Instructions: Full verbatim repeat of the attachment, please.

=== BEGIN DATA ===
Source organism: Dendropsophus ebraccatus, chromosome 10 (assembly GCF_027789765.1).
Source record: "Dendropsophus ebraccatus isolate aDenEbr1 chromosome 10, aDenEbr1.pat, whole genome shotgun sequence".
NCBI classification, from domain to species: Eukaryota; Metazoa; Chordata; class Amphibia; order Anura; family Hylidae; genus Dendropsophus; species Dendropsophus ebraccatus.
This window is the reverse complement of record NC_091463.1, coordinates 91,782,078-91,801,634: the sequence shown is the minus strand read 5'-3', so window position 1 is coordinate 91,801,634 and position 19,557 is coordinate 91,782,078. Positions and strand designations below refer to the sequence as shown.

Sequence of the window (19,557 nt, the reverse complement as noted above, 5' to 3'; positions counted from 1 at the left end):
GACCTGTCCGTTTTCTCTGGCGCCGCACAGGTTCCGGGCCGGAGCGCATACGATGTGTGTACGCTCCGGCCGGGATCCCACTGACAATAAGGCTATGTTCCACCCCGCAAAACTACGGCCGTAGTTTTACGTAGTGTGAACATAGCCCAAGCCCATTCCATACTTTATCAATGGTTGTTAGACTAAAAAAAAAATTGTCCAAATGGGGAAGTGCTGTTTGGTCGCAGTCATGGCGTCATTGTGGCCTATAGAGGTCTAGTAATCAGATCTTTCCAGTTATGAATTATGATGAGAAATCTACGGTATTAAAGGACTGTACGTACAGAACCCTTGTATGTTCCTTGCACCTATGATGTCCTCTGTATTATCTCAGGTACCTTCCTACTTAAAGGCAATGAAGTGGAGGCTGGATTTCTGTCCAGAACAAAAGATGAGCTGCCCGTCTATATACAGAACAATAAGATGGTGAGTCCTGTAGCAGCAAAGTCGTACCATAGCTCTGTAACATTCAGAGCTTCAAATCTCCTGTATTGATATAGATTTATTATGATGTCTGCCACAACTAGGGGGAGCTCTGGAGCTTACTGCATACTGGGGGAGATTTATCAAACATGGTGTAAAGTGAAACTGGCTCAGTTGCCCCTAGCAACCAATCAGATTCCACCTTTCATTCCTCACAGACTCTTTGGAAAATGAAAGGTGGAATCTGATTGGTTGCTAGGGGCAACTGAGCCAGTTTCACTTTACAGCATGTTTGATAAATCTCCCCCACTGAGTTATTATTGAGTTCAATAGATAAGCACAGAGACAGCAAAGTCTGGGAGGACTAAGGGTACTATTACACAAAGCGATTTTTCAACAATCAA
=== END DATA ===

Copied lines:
Source organism: Dendropsophus ebraccatus, chromosome 10 (assembly GCF_027789765.1).
Source record: "Dendropsophus ebraccatus isolate aDenEbr1 chromosome 10, aDenEbr1.pat, whole genome shotgun sequence".
NCBI classification, from domain to species: Eukaryota; Metazoa; Chordata; class Amphibia; order Anura; family Hylidae; genus Dendropsophus; species Dendropsophus ebraccatus.
This window is the reverse complement of record NC_091463.1, coordinates 91,782,078-91,801,634: the sequence shown is the minus strand read 5'-3', so window position 1 is coordinate 91,801,634 and position 19,557 is coordinate 91,782,078. Positions and strand designations below refer to the sequence as shown.

Sequence of the window (19,557 nt, the reverse complement as noted above, 5' to 3'; positions counted from 1 at the left end):
GACCTGTCCGTTTTCTCTGGCGCCGCACAGGTTCCGGGCCGGAGCGCATACGATGTGTGTACGCTCCGGCCGGGATCCCACTGACAATAAGGCTATGTTCCACCCCGCAAAACTACGGCCGTAGTTTTACGTAGTGTGAACATAGCCCAAGCCCATTCCATACTTTATCAATGGTTGTTAGACTAAAAAAAAAATTGTCCAAATGGGGAAGTGCTGTTTGGTCGCAGTCATGGCGTCATTGTGGCCTATAGAGGTCTAGTAATCAGATCTTTCCAGTTATGAATTATGATGAGAAATCTACGGTATTAAAGGACTGTACGTACAGAACCCTTGTATGTTCCTTGCACCTATGATGTCCTCTGTATTATCTCAGGTACCTTCCTACTTAAAGGCAATGAAGTGGAGGCTGGATTTCTGTCCAGAACAAAAGATGAGCTGCCCGTCTATATACAGAACAATAAGATGGTGAGTCCTGTAGCAGCAAAGTCGTACCATAGCTCTGTAACATTCAGAGCTTCAAATCTCCTGTATTGATATAGATTTATTATGATGTCTGCCACAACTAGGGGGAGCTCTGGAGCTTACTGCATACTGGGGGAGATTTATCAAACATGGTGTAAAGTGAAACTGGCTCAGTTGCCCCTAGCAACCAATCAGATTCCACCTTTCATTCCTCACAGACTCTTTGGAAAATGAAAGGTGGAATCTGATTGGTTGCTAGGGGCAACTGAGCCAGTTTCACTTTACAGCATGTTTGATAAATCTCCCCCACTGAGTTATTATTGAGTTCAATAGATAAGCACAGAGACAGCAAAGTCTGGGAGGACTAAGGGTACTATTACACAAAGCGATTTTTCAACAATCAA